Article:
Statistics Notes on Describing Data
Spring 2019

## Chapter 2 Descriptive Statistics

### Part 1: Organizing Data

#### § 2.1 Stem-and-Leaf Graphs (Stemplots), Line Graphs, and Bar Graphs

• Stem and Leaf Graph (aka stem plot)
Consider the final significant digit
Example: Age at Inauguration of 20th Century US Presidents
42, 51, 56, 55, 51, 54, 51, 60, 62, 43, 55, 56, 61, 52, 69, 64, 46, 54, 47, 70
Order the values:
42, 43, 46, 47, 51, 51, 51, 52, 54, 54, 55, 55, 56, 56, 60, 61, 62, 64, 69, 70
Age at Inauguration of 20th Century US Presidents
Stem | Leaves
4  | 2, 3, 6, 7
5  | 1, 1, 1, 2, 4, 4, 5, 5, 6, 6
6  | 0, 1, 2, 4, 9
7  | 0

• Line Graph
Could be an alternative to a bar/column graph, but is better for data over time.
• Bar Graph
vertical or horizontal bars representing some quantity.
aka column chart
Comparative Bar graphs?
show examples with too high a growth factor.

#### § 2.3 Measures of the Location of the Data § 2.4 Box Plots

• Percentiles with Quantitative Data
• Percentile
• Percentile location, aka data index/position
• Percentile value
• Examples
• P10 is the 10th percentile, that is, the position in the data set were 10% of the data is at or below that point.
• Suppose we have a sample of size n=20. Then the position of P10 is 0.10*(20+1)=2.1, or the number in the 2nd position when ranked.
• Consider the Presidents ages:
Example: Age at Inauguration of 20th Century US Presidents
42, 43, 46, 47, 51, 51, 51, 52, 54, 54, 55, 55, 56, 56, 60, 61, 62, 64, 69, 70
So, P10=43
According to MS Excel or Google Sheets, P10 = PERCENTILE.INC(data,0.1) = 45.7
Close, but different from my method. There are other ways to identify percentile values that will be close to but different from each of these.
Oh, well.
• Quartile
• percentiles
• locators
• 5 different quartiles
• Quartile vs Quarter
• Interpretaion
Statistic Construction Teacher
min 30 21
Q1 35 30
m 40 35
Q3 42 40
Max 46 43 • 5 number summary and the Box Plot
• Extended InterQuartile Range
aka Outlier Fences, lower and upper
Lower Fence = Q_1-1.5*IQR
Upper Fence = Q_3+1.5*IQR
These values fence in "usual" data, hence give us a measure for outliers, aka, "unusual" data.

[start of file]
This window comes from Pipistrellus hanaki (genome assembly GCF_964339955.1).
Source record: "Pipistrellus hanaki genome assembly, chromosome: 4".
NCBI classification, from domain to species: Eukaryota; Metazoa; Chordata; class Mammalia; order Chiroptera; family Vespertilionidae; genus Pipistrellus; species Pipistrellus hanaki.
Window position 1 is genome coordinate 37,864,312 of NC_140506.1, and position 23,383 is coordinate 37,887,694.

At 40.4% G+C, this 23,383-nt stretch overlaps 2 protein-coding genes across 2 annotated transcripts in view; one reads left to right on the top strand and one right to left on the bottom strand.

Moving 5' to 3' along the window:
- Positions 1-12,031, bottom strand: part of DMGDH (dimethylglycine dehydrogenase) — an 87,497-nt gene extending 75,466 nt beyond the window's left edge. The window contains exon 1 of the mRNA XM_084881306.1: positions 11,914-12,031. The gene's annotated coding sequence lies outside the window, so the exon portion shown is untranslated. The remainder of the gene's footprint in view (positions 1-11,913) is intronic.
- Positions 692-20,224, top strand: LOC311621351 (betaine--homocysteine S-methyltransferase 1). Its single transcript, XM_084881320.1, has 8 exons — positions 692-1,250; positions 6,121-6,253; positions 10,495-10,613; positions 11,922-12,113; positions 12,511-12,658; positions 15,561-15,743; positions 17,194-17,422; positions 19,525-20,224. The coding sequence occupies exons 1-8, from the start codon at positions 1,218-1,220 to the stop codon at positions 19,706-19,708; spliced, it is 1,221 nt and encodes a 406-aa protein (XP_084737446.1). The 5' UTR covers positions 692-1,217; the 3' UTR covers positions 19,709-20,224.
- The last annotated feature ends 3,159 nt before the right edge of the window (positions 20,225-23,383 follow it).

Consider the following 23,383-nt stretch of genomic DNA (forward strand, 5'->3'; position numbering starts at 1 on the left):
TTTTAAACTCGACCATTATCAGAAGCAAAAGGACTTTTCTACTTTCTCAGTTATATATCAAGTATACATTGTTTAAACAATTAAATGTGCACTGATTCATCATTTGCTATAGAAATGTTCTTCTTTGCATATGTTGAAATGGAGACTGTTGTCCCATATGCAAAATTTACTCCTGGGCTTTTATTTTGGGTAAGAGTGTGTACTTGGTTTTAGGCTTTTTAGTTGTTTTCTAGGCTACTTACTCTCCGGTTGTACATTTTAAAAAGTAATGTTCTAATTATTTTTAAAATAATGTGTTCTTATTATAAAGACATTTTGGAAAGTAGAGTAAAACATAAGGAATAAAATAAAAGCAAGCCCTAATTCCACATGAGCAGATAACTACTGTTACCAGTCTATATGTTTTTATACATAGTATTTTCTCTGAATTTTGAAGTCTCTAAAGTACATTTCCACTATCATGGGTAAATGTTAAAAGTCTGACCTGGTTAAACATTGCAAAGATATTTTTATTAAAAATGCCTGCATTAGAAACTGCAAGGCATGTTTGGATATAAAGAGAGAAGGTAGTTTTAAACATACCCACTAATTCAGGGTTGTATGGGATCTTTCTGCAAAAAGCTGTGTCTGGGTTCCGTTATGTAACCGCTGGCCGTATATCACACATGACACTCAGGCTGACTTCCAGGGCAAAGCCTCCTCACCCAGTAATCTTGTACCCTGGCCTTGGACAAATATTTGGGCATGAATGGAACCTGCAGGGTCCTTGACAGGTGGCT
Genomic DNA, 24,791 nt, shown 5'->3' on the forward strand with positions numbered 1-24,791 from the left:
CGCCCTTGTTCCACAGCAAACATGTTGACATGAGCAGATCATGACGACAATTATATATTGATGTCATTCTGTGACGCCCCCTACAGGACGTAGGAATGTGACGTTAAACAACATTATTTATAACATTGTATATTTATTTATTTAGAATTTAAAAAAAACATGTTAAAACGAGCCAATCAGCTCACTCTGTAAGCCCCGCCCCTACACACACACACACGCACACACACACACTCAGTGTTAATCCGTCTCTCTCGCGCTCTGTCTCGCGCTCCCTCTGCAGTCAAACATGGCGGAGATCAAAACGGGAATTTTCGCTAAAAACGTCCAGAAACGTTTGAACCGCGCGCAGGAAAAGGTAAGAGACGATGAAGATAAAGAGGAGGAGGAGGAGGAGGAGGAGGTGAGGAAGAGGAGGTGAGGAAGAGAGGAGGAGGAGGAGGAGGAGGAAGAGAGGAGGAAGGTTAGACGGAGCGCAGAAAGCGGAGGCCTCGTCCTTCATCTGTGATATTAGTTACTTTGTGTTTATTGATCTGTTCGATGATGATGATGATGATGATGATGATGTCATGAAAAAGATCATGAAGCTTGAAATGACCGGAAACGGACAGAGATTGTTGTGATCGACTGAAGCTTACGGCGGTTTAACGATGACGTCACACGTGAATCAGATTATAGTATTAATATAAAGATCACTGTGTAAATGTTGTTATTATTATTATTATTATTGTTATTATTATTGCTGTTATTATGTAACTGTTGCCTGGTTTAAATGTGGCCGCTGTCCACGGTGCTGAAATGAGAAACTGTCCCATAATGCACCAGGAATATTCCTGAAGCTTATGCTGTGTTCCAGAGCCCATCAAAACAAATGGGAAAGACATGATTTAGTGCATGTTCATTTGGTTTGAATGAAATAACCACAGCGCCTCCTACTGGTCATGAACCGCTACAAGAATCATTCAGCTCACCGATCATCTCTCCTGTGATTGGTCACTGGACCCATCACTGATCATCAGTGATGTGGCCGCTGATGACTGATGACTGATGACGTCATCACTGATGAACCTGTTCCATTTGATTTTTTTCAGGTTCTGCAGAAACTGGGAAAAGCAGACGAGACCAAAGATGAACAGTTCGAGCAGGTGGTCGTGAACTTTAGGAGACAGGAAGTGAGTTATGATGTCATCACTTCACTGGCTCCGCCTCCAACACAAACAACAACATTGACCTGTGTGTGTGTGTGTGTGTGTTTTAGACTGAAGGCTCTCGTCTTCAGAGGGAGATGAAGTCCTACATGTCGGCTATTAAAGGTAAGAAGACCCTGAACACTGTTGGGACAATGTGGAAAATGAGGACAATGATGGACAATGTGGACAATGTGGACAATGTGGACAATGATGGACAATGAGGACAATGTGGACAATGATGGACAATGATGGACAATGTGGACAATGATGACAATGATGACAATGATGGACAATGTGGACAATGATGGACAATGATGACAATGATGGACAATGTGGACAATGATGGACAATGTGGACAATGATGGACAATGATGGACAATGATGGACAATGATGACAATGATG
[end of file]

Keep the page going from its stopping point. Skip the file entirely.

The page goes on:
#### § 2.5 Measures of Center

• bar(x) = Mean = Arithmetic Mean = Average = Sum / Count
spreadsheet function =AVERAGE(data)
• m = Median = middle when ranked
locator = (n+1)/2
spreadsheet function =MEDIAN(data)
• Mode = most frequently occurring = good for qualitative data, among others
• The Law of Large Numbers and the Mean
Larger samples and/or repeated sampling will get barx closer to mu.
• Sampling Distributions and Statistic of a Sampling Distribution
A sampling distribution is a distribution of samples.
• Calculating the Mean of Grouped Frequency Tables
Example 1
Example 2
Scores Frequencies
68 1
69 3
70 8
71 3
72 1
• Interpreting the mean
• Context
• The average human body temperature is 97.6.
OK.
• The average U.S. household has 2.53 people. (ref)
Wait. How can you have half of a person?
Right. OK.
The average U.S. household has between 2 and 3 people.
Thanks

#### § 2.6 Measures of Skewness/Center

The skew is to the tail.

• Symmetrical
mean ~~ median • Skewed left
mean < median • Skewed right
mean > median #### § 2.7 Measures of Spread

• s = Standard Deviation of a Sample = sqrt((sum (x-barx)^2)/(n-1))
spreadsheet function =STDEV(data)
• sigma = Standard Deviation of a Population
• Range = max - min
• IQR = InterQuartile Range = Q_3-Q_1
• Examples: Mortality Rate by Country, in Sheets, Docs, StatKey, other
• Counting StDs and z-scores
• Coefficient of Variation = CV = s/(barx)*100%
This is a measure of the standard deviation as a percentage of the mean.
What exactly does it mean to have a "large" standard deviation or a "small" standard deviation?
A StDev of 1 is large for a mean of 3, but small for a mean of 80. The CV can help to illustrate this.
Additionally, you can't compare the StDev of two samples directly unless the samples have the same mean.
So, the CV allows us to compare the StDevs of two samples with different means.
vs barx=7, s~~1, and CV~~1/7~~14.3% barx=70, s~~1, and CV~~1/70~~1.43%
Two Sample Example
• Can standard deviation help us find outliers? Unusual values?
We consider the extreme 5% of the data, this is often outside 2 standard deviations from the mean.